The Cocoa Research Institute of Nigeria has become largely neglected. This has brought about a high level of restiveness among the staff. Everyone tries to jostle for the peanuts that come in resulting in much bad blood.
In comparison, the Ghana COCOBOD adequately funds cocoa research. It is so much so that the university lecturers desire more to be at the Cocoa Research Institute of Ghana (CRIG). But no scientist in his right senses will opt to leave the university for Cocoa Research Institute of Nigeria.
CRIN has actively canvassed for a laboratory for the production of millions of cocoa plantlets for meager N200 million without success. The Ghana COCOBOD has done this in that country. Cote d’Ivoire receives lots of assistance from France. But CRIN remains like an orphan.
Do you think a cocoa board can actually revive the production?
Nigeria established the Nigerian Cocoa Marketing Board in 1947. It was designed to have special role in the cocoa value chain. Since it was finally phased off, there’s been a downward spiraling of the value chain including research. The last three decades of the 20th Century for instance, were golden for Cocoa Research. Nigerian Cocoa Research Scientists were then the toast among their peers globally. There were mutual exchanges of scientists between CRIN and CRIG. This novel interaction has fizzled out because Nigeria now has little to offer in exchange. The traffic has become one way to Ghana.
It is the Cocoa Board or whatever name it is called that can bring back the glorious days. It will serve as the parent body overseeing all Cocoa matters. With a Cocoa Board, the severally unattended-to issues will begin to receive attention. The old, aging cocoa trees and farmers will be rejuvenated with new/rehabilitated trees and youths, respectively. Farm input supply to farmers at subsidized rates will become relatively more effective. 25. Bank loans will become more accessible to the farmers. Cocoa farming can be better organised as a business rather than an art.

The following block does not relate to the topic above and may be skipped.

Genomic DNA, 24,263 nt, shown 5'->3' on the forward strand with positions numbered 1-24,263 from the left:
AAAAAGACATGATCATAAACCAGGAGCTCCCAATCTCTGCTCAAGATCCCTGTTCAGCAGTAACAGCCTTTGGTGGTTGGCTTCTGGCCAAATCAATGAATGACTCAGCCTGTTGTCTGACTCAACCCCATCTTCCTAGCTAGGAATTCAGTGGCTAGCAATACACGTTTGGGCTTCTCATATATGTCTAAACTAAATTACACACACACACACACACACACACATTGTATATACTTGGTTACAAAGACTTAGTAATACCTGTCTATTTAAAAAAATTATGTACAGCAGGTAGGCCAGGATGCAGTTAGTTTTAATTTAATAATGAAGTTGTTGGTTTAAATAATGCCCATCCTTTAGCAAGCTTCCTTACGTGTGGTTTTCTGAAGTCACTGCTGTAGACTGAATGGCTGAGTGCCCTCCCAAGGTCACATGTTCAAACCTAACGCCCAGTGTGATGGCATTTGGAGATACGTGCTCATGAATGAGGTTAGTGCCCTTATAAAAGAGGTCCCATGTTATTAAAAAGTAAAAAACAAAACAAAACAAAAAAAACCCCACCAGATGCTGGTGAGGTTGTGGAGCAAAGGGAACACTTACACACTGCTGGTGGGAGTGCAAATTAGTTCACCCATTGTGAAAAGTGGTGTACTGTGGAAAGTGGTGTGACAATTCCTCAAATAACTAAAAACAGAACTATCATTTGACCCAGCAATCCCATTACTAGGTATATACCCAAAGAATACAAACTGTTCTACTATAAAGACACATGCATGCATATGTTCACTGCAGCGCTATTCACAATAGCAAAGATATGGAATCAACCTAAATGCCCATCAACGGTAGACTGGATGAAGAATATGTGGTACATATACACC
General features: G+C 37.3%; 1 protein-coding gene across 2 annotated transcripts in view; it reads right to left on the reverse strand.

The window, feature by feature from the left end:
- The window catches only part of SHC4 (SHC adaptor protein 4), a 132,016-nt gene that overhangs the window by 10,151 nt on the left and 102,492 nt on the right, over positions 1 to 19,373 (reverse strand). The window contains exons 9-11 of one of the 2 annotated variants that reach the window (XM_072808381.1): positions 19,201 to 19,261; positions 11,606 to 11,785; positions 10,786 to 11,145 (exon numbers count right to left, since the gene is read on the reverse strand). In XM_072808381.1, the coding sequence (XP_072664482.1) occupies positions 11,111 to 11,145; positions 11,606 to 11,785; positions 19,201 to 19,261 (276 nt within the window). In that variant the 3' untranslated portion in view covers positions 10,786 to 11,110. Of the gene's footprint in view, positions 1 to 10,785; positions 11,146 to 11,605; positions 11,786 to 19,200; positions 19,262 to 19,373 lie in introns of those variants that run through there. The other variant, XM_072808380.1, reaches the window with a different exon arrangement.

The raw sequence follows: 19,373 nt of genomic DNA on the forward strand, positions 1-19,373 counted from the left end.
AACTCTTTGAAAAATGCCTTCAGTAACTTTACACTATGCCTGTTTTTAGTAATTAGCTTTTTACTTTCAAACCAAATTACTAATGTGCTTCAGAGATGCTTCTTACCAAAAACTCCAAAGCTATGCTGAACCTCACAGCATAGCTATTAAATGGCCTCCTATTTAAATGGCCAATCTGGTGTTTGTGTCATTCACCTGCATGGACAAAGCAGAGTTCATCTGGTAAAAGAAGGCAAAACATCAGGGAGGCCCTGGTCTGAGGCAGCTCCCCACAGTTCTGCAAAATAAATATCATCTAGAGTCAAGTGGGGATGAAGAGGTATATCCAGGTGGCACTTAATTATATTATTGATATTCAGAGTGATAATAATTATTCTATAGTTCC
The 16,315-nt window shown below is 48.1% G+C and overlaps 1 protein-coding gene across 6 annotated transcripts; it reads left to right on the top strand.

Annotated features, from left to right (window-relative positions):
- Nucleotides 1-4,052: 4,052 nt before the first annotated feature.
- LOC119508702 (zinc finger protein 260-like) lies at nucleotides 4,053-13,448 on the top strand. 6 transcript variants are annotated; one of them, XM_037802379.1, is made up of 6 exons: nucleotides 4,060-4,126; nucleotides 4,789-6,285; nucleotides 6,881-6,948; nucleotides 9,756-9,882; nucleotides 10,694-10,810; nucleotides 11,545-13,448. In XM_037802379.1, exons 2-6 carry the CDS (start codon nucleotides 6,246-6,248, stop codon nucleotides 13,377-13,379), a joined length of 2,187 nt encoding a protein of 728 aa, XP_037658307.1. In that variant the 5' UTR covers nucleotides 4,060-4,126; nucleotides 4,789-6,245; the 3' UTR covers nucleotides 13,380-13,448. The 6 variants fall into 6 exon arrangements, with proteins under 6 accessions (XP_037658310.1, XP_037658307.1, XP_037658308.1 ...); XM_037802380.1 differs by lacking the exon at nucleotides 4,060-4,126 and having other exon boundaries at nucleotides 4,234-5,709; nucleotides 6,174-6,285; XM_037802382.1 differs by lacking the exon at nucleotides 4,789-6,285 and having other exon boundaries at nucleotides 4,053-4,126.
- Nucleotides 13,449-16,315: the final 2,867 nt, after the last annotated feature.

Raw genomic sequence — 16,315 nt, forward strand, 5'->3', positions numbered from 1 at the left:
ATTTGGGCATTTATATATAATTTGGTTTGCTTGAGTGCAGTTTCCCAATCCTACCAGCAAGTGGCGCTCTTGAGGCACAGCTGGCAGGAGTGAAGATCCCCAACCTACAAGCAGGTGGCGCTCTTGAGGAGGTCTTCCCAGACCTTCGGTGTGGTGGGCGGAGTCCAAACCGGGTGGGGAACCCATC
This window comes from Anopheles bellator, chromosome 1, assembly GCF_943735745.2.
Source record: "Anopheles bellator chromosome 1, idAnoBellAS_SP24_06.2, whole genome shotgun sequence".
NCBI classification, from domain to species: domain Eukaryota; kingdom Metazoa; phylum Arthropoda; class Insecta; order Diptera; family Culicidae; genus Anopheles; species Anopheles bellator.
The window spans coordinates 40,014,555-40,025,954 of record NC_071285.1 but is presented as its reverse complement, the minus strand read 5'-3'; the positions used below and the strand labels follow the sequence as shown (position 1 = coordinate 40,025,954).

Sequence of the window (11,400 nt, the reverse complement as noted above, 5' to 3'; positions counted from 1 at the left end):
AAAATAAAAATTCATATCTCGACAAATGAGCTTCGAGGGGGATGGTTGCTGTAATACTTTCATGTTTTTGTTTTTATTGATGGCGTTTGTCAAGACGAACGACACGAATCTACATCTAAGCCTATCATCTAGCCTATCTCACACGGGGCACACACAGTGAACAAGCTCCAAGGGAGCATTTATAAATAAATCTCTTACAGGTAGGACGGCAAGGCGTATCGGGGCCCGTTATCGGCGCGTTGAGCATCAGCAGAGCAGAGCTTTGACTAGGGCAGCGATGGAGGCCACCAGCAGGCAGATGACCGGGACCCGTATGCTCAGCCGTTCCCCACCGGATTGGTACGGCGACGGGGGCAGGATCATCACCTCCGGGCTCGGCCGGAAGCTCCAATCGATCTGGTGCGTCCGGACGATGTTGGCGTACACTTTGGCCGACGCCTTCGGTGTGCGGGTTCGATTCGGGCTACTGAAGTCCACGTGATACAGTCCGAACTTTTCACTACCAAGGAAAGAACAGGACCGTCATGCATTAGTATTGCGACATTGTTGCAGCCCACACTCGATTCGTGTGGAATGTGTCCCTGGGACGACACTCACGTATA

Local processing and consumption, two great essentials towards fair pricing, will awake. Suffice it to say that for over 140 years, the Western country consumers have consistently dictated the price of our cocoa. This is not likely to change soon until we match them with local processing and local consumption. It is then we can become visible in negotiating for fair pricing. Any noise we make now about lopsided pricing will amount to nothing like those before now. The law is straight forward – demand and supply!
Now is the time to take local consumption serious. Research at CRIN has shown evidentially as it is in the literature, that regular consumption of cocoa powder as beverage prevents malaria and diabetes. These are key among our common ailments. Millions of naira are wasted annually on these health conditions. That is not to talk of needless mortalities that trail the diseases.
There is a Cocoa School that teaches the A – Z of cocoa production in Ghana. Nothing stops Nigeria from adopting this initiative. This could be an open door of subsequent own employment for interested Nigerian Youth Corps members. Nigeria cannot continue with an observer status while she’s sitting on gold. She also cannot continue in the dwarf/runt status among her peers who are less endowed.
How can Nigeria move cocoa production forward again?
Any plan towards reviving the production that does not start with a coordinating body would most likely be fruitless. Many countries of the world that are making strides in commodity production have commodity boards. The way Nigeria has focused on other areas of improving her cocoa economy in the last five decades is akin to a saying of our people: It is treating ringworm in a man while ignoring leprosy. The Nigerian Cocoa Sector has lived in the orphanage for too long. It yearns for parental home/care. The home is Cocoa Board.